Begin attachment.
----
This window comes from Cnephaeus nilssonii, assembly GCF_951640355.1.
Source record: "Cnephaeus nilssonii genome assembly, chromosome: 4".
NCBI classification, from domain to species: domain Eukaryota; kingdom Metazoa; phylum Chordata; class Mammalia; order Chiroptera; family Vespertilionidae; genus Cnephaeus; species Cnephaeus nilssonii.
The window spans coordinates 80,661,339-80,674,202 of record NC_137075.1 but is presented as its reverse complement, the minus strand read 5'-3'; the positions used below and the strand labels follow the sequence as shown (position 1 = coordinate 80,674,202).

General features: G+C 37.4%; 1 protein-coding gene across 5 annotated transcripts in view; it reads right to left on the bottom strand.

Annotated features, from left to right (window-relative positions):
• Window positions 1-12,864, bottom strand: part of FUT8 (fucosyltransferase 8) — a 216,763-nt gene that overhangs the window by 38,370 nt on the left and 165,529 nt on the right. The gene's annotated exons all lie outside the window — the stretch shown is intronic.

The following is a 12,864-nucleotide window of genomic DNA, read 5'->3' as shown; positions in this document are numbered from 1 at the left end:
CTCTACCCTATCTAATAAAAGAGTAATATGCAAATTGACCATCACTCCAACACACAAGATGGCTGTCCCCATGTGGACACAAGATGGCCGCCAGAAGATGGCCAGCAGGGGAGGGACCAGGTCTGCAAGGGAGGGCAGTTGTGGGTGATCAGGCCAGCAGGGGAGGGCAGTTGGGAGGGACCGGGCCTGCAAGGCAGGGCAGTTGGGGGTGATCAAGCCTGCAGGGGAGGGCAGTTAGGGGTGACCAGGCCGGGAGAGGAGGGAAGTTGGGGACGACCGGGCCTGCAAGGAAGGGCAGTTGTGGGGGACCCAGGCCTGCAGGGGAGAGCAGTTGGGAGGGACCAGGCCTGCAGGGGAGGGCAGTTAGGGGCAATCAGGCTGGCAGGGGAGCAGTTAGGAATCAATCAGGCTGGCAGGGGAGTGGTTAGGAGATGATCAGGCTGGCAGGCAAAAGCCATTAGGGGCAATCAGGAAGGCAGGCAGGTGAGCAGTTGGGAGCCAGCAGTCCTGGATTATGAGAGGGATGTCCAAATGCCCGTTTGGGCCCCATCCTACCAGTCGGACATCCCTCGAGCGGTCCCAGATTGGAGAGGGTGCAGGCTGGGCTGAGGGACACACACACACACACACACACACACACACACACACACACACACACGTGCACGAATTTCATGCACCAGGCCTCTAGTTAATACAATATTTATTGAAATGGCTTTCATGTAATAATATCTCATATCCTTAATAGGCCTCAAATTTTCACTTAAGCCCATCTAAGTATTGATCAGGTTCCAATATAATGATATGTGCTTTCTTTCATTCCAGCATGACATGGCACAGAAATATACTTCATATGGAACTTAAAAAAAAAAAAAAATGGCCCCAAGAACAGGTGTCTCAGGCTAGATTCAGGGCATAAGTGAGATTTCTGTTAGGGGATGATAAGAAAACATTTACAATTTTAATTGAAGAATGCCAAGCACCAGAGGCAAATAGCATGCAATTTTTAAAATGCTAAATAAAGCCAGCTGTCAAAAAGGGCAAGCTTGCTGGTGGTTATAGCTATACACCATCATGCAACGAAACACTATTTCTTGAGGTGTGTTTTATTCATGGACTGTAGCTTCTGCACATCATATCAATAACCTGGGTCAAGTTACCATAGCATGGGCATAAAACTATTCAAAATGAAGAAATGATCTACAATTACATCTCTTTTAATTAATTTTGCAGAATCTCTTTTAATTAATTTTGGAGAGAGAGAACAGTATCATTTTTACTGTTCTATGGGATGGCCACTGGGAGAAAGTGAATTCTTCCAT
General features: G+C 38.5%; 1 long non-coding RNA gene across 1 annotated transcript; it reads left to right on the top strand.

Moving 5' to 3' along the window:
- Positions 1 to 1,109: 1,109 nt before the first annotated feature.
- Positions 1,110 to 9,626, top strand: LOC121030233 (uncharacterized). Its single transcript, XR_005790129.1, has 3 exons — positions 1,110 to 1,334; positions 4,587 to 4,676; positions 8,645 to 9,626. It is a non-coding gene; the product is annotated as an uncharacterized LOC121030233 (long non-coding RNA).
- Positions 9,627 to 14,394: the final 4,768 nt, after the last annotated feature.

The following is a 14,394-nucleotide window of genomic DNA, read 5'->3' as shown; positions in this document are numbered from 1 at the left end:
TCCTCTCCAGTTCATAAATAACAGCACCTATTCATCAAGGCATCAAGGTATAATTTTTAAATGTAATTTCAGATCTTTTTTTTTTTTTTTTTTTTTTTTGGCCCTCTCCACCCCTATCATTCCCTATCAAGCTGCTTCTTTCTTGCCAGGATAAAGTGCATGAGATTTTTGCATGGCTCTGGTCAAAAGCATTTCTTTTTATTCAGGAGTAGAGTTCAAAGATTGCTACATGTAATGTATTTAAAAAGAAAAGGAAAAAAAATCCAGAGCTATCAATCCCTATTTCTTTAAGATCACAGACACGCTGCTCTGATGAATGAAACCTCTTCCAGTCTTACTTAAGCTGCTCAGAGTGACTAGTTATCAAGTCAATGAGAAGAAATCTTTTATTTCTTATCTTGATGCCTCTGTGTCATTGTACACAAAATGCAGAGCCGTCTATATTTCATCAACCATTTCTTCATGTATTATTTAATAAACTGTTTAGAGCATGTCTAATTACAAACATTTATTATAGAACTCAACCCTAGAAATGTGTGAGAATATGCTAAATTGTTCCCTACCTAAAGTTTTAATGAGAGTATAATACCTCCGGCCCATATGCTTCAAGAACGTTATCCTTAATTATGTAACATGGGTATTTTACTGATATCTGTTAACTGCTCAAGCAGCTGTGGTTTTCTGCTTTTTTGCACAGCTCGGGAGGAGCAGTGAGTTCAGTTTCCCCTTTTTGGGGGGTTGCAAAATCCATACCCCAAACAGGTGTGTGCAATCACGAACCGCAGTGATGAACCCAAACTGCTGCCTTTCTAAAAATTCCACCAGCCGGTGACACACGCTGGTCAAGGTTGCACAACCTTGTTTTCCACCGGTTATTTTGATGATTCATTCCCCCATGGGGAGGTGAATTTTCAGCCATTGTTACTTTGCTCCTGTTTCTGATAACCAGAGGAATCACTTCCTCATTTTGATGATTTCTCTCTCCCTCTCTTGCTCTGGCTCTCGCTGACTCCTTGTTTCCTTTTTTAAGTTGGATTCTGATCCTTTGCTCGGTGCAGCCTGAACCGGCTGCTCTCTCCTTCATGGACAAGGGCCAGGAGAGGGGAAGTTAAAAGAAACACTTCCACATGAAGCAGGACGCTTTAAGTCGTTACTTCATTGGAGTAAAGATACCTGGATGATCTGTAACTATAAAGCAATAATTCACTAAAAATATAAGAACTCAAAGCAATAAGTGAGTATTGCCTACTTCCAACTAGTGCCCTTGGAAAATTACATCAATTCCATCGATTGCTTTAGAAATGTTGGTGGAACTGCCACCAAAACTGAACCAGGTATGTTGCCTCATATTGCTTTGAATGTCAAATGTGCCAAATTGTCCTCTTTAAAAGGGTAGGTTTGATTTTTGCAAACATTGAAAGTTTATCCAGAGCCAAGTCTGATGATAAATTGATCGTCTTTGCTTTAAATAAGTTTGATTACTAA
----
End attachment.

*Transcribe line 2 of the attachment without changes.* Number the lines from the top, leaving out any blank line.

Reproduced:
Source record: "Cnephaeus nilssonii genome assembly, chromosome: 4".